Back home in Northeast, from 1910 to 1930, there was outright animosity, sometimes erupting in violence, between the Catholic congregations.

The church history (dated from 1907-1957) says that many of St. John’s older members could remember violence and vandalism. It included fights, beatings, and even a shooting. Julie Hudak Haluska said that someone had fired a bullet into their house and it went right over her cradle when she was a baby. Mary Warhola remembered her father, George Regan, being beaten after he joined St. John’s.

Mary Yurch remembered being taunted by Polish children who called Rusins “Russians,” and chanted, “Polaks, Polaks ring the bell, All the Russians go to hell.”

There were good times at the church in those days, as well, however. The parish hosted annual balls, dancing to waltzes and polkas played by a three piece string orchestra and to the “Old Country Hungarian Charades.” There were ice cream socials featuring ice cream, Cracker Jacks and soda pop. Young men participated in sports and formed a choir. They met in a clubhouse behind the church and had a pool table; they also helped with church fundraisers.

Two changes in the 1930s and 1940s hit St. John’s parishioners hard: first, the diocese began trying to enforce the celibacy rule for priests (an order with which St. John’s never fully complied). Then, in the 1940s, St. John’s was ordered to adopt the “new” Gregorian calendar instead of the traditional Julian (in the 20th Century, it was 13 days behind the Gregorian). Some people left the church over these two issues, because they were seen as further eroding their traditions.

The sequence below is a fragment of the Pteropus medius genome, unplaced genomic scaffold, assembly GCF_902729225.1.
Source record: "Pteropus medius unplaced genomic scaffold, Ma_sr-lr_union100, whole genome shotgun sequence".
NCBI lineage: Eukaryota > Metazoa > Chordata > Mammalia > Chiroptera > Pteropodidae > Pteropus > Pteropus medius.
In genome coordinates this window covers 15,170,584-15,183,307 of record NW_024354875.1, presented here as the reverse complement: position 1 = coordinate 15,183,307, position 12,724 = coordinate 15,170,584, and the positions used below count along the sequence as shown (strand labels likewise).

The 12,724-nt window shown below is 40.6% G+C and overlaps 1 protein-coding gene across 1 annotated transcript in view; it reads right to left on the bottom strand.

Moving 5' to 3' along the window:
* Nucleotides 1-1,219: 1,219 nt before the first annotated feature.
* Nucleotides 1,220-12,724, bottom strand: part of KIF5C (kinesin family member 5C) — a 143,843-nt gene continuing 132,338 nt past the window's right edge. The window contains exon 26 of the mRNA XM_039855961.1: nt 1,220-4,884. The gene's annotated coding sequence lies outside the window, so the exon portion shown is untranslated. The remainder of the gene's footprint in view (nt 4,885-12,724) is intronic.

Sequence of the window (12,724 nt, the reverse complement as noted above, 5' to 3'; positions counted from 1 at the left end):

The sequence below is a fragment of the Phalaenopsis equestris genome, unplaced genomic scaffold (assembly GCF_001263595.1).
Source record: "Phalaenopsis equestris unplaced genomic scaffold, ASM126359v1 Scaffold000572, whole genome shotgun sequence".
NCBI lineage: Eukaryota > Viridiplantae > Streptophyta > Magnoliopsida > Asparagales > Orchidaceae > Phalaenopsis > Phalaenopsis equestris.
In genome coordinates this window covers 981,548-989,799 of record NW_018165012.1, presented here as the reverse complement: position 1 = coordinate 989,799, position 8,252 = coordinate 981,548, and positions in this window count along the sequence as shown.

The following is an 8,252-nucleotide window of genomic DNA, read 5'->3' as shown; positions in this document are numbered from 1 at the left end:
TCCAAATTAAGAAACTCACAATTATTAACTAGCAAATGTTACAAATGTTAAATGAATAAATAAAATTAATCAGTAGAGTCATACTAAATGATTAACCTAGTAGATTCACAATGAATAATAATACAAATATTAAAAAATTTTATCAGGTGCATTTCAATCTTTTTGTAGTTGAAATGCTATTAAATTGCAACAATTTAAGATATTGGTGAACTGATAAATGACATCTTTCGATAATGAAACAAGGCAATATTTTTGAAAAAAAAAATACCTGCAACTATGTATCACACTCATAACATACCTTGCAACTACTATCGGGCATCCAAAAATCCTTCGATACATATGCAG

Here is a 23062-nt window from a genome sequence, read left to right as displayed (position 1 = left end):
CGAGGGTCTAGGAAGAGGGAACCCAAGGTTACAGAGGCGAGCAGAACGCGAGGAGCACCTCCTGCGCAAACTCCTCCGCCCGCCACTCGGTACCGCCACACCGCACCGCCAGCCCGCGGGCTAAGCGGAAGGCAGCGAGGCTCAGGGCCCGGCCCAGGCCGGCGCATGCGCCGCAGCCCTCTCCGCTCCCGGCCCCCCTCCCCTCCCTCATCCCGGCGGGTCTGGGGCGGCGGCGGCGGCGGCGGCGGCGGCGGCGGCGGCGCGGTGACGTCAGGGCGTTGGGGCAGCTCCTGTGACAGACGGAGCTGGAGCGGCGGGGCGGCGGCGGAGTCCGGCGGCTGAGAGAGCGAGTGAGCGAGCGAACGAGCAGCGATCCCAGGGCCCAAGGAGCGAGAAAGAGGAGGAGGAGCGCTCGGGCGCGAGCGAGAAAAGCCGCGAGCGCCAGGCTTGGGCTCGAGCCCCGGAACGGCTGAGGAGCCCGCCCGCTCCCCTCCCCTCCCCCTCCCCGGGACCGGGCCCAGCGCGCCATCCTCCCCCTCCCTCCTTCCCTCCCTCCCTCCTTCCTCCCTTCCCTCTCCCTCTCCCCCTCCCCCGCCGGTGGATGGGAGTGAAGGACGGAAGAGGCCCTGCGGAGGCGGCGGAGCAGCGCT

Goga said that through the years, St. John’s has “become known for being unknown. We’re a survivor among the Eastern Rite Catholic churches, and are the only Rusin church in the state. It’s been hard for us to maintain who we are; Rusins never had a country. They always lived in a central area, but it covered different nations.”

In recent history, the church suffered a nearly devastating blow: in the 1980s its priest, Robert Ruglovsky, was accused of sexually abusing some children in the congregation. “He went to prison, and we’ve had a hard time recovering from that. Some people left the church; they felt ashamed, even though they hadn’t done anything. We felt neglected by the Eparcy [in church hierarchy, one step under the Diocese], which is located in Ohio. Every church has a low point in its history, and that was ours.”

Although the church lost members over the incident, some of them the original Rusin families, it has also gained new ones.

“They are all welcomed here,” Goga said, adding many parishioners no longer live in the old neighborhoods; most now come in from the suburbs. Parishioners hold an annual rummage sale and fall festival and have potlucks during holy days. There is a church choir, led by director Tom Sery.

“A lot of our families are musical,” Goga said. “Some of them even had their own small bands.”

The youth group holds a pancake breakfast and donate the proceeds to charity, he added, “although we have a limited number of young people.”

Special events for the 100th anniversary have included hosting the Slovac Lipa Dancers in April and holding a Slovanic liturgy in July. Many people say they are encouraged by the new priest’s enthusiasm. “He has generated some interest. He’s young and has energy,” Goga said. “With his help, maybe we’ll be able to start building for the future.”